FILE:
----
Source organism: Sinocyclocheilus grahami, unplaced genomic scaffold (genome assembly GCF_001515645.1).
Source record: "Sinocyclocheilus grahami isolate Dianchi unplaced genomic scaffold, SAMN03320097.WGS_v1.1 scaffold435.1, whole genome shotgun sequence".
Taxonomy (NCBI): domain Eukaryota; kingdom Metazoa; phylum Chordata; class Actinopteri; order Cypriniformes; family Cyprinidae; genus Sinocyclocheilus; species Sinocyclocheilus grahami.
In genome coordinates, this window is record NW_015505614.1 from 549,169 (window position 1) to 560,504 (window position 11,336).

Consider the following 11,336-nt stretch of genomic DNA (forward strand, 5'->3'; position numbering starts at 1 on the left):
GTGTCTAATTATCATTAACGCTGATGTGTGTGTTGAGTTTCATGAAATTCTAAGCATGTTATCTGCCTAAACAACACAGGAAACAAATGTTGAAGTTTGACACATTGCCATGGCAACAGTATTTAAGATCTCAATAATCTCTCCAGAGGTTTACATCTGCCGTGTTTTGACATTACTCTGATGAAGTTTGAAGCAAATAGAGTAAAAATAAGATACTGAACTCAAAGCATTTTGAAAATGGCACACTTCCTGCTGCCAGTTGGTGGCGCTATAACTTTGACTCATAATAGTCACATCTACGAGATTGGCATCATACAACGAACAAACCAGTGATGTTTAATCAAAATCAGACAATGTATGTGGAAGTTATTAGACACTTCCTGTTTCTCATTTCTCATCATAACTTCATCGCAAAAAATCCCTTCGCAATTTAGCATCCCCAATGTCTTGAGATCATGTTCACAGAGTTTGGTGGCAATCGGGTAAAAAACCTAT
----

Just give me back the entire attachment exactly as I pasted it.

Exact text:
Source organism: Sinocyclocheilus grahami, unplaced genomic scaffold (genome assembly GCF_001515645.1).
Source record: "Sinocyclocheilus grahami isolate Dianchi unplaced genomic scaffold, SAMN03320097.WGS_v1.1 scaffold435.1, whole genome shotgun sequence".
Taxonomy (NCBI): domain Eukaryota; kingdom Metazoa; phylum Chordata; class Actinopteri; order Cypriniformes; family Cyprinidae; genus Sinocyclocheilus; species Sinocyclocheilus grahami.
In genome coordinates, this window is record NW_015505614.1 from 549,169 (window position 1) to 560,504 (window position 11,336).

Consider the following 11,336-nt stretch of genomic DNA (forward strand, 5'->3'; position numbering starts at 1 on the left):
GTGTCTAATTATCATTAACGCTGATGTGTGTGTTGAGTTTCATGAAATTCTAAGCATGTTATCTGCCTAAACAACACAGGAAACAAATGTTGAAGTTTGACACATTGCCATGGCAACAGTATTTAAGATCTCAATAATCTCTCCAGAGGTTTACATCTGCCGTGTTTTGACATTACTCTGATGAAGTTTGAAGCAAATAGAGTAAAAATAAGATACTGAACTCAAAGCATTTTGAAAATGGCACACTTCCTGCTGCCAGTTGGTGGCGCTATAACTTTGACTCATAATAGTCACATCTACGAGATTGGCATCATACAACGAACAAACCAGTGATGTTTAATCAAAATCAGACAATGTATGTGGAAGTTATTAGACACTTCCTGTTTCTCATTTCTCATCATAACTTCATCGCAAAAAATCCCTTCGCAATTTAGCATCCCCAATGTCTTGAGATCATGTTCACAGAGTTTGGTGGCAATCGGGTAAAAAACCTAT